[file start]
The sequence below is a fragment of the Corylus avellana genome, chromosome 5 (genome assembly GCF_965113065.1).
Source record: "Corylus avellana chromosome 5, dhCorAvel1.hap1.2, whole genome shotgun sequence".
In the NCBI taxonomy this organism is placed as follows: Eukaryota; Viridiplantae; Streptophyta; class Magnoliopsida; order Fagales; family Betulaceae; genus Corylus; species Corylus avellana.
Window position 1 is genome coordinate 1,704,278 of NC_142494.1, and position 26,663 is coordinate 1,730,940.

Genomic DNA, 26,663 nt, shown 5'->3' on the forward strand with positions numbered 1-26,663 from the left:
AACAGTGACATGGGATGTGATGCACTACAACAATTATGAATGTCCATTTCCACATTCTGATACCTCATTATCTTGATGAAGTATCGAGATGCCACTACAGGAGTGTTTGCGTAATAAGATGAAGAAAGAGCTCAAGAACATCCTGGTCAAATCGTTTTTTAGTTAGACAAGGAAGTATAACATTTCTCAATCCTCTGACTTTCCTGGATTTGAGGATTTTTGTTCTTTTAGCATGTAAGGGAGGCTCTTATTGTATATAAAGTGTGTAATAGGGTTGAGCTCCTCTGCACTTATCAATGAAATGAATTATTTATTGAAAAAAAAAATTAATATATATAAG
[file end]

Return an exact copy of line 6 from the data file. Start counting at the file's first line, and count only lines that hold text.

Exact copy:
AACAGTGACATGGGATGTGATGCACTACAACAATTATGAATGTCCATTTCCACATTCTGATACCTCATTATCTTGATGAAGTATCGAGATGCCACTACAGGAGTGTTTGCGTAATAAGATGAAGAAAGAGCTCAAGAACATCCTGGTCAAATCGTTTTTTAGTTAGACAAGGAAGTATAACATTTCTCAATCCTCTGACTTTCCTGGATTTGAGGATTTTTGTTCTTTTAGCATGTAAGGGAGGCTCTTATTGTATATAAAGTGTGTAATAGGGTTGAGCTCCTCTGCACTTATCAATGAAATGAATTATTTATTGAAAAAAAAAATTAATATATATAAG